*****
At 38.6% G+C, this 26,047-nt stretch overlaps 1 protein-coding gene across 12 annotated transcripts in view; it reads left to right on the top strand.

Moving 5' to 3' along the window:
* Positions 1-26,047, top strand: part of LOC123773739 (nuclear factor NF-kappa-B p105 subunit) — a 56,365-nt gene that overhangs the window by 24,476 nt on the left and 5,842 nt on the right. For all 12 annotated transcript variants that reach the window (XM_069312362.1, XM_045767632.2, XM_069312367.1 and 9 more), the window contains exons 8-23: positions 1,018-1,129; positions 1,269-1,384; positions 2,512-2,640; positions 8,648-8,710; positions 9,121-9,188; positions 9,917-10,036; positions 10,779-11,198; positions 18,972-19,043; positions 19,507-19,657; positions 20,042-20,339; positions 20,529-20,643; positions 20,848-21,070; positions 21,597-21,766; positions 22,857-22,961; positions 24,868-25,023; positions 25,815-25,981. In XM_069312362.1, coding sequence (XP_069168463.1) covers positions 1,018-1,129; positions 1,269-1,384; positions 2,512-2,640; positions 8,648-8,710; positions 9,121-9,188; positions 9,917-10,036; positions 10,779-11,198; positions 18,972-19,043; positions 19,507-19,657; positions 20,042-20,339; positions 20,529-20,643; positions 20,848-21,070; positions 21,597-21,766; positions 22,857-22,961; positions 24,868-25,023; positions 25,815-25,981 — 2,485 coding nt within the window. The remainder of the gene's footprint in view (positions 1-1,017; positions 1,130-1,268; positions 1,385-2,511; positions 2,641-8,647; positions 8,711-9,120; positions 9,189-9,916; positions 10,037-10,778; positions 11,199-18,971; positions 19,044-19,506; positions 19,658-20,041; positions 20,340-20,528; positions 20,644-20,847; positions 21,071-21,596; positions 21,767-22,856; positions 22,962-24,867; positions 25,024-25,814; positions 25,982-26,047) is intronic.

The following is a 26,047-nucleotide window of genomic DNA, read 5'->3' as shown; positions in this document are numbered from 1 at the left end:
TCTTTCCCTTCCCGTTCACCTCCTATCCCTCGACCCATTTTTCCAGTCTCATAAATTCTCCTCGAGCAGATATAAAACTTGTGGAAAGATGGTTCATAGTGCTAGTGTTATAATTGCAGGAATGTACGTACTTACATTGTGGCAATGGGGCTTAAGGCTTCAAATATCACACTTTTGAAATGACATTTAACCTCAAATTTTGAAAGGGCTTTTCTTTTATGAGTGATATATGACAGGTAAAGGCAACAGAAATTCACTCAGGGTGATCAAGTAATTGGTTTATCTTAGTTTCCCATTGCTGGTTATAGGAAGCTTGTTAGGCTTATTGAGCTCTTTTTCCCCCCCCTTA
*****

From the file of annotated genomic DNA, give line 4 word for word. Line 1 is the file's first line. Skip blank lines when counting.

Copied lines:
The following is a 26,047-nucleotide window of genomic DNA, read 5'->3' as shown; positions in this document are numbered from 1 at the left end: